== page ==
Defining Service Requirements in Project-Based Organizations: harmonizing and predicting customer needs through experience based methods

Johnny Långstedt, Victor Sifontes Herrera, Robin Wikström

Research output: Other contribution


Project-based organizations too often struggle with poorly defined project scopes and services, which does not only impact the end-margin negatively, but even creates a divide between sales and delivery divisions. The reasons behind these poorly defined delivery scopes originate from vaguely defined services and limited understanding of which customer needs the services fulfill. This implies that the context into which the project teams enter as well as the expectations are unclear. Even when the role of services in the project-based organizations’ are assumed to play an increased role intheir profitability (Kujala et al., 2013; Wikström et al., 2009), there is often a mismatch between the required services and the scope of the project. This leads to underestimations of the resources required to successfully execute the project. Still, the services that a supplier offers are a means to provide added value to the customer (Artto et al. 2008) and require, thus, a proper resource allocation.Critical project factors (CPF) are those elements necessary for the success of projects (Cooper & Budd, 2007). On a project level, it is critical to identify the CPFs during the sales phase. In projects, some tasks are more critical than others and, therefore, some services have more impact in the project than others during the sales phase. The tool that we have developed is designed to break down the services that the projects require and thereby identify critical tasks that should be in the supplier’s scope and thereby ensure overall performance. A precipitate deduction of services during sales of a project may have dire consequences on overall performance. Because projects mostly entail a unique context and product (Lundin & Söderholm, 1995), one can assume that routine one- -size-fits-all project management and project sales tools are insufficient. Therefore, the definition of the services and their implicit interconnections need to be made explicit as they may have both longand short-term effects on business performance (Artto et al., 2008).In this article, we discuss how a tool based on a vast array of accumulated organizational experience can aid both the sales and project teams and what their role becomes in the process. The data was collected in a longitudinal study spanning 2011 to end of 2013. Therefore, we have a unique perspective on the services that are needed in projects and the challenges that are present in projects. The tool that was developed on the basis of our data enables access to tacit knowledge andearlier experience that is not readily available and that improves the ability to identify those needs and challenges that customers face, which in turn improves the definition of project scopes and services. The herein presented method aims not only at improving the delivery of the project and increasing the margin but also at supporting knowledge diffusion within organizations, while harmonizing the mutually complementary activities of the sales and delivery departments.We studied and worked in cooperation with a company by organizing and participating in workshops, interviews and other forms of direct communication. From this, we identified the need for a method that would not only limit itself to encapsulate the vast implicit knowledge available in the company but also, and based on a systematization of such knowledge, provide sound guidelines throughout the different phases of the project. This method, hereafter referred to as the configurator, provides its primary users with a project service profile, in which the services that are likely to be crucial during project execution will be brought to attention.The article discusses the implicit antecedents and effects that a tool such as this may have and provides a theoretical framework for its foundations. The article draws from organizational, sociological and psychological theories in order to provide a stable theoretical framework. We argue that through the use of similar tools, the entry stress that occurs when individuals confront unfamiliar contexts can be alleviated both through a systematic approach to the tailoring of services that match the project requirements and through the common communication channel that is established between the sales team and the project management team. This enables the project manager to identify relevant cues and enable him to reflect on matters rather than react according to incompatible frameworks.This is achieved by implementing a heuristic model that guides project managers and sales agents in the decision making processes that take place during the offering stages of a project and, although the tool is best utilized in the sale of a project, its foundations are laid on data from actual project executions, which makes it suitable for other project phases.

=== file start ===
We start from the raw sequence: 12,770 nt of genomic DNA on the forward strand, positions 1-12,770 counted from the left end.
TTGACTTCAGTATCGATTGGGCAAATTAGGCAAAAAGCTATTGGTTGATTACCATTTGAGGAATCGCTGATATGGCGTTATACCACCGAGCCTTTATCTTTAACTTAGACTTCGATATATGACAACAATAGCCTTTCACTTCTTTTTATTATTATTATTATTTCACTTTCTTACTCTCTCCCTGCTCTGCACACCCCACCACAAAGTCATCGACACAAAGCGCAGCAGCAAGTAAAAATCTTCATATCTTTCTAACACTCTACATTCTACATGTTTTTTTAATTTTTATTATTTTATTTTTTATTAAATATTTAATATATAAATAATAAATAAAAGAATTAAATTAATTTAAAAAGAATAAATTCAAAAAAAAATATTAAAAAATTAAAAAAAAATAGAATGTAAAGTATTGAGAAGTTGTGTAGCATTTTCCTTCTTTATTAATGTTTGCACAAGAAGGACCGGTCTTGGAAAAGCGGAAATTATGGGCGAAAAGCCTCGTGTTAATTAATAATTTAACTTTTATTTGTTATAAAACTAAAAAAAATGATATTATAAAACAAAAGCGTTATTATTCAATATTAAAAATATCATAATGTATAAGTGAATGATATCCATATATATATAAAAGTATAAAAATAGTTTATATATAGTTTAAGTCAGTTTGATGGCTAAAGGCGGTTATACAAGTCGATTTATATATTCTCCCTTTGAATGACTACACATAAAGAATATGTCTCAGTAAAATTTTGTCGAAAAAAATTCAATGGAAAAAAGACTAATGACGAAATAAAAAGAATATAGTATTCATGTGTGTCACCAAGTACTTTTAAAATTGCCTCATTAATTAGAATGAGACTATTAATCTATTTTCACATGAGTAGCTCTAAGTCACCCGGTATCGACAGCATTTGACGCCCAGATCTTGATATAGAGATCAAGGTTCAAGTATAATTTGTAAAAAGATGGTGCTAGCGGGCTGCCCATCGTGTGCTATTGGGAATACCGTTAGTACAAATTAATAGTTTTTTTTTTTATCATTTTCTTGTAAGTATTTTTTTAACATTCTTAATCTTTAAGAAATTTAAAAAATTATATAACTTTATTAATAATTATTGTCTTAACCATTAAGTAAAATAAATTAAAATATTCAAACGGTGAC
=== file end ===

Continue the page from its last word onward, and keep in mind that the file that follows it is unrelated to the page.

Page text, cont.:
Original languageUndefined/Unknown
Publication statusPublished - 2015

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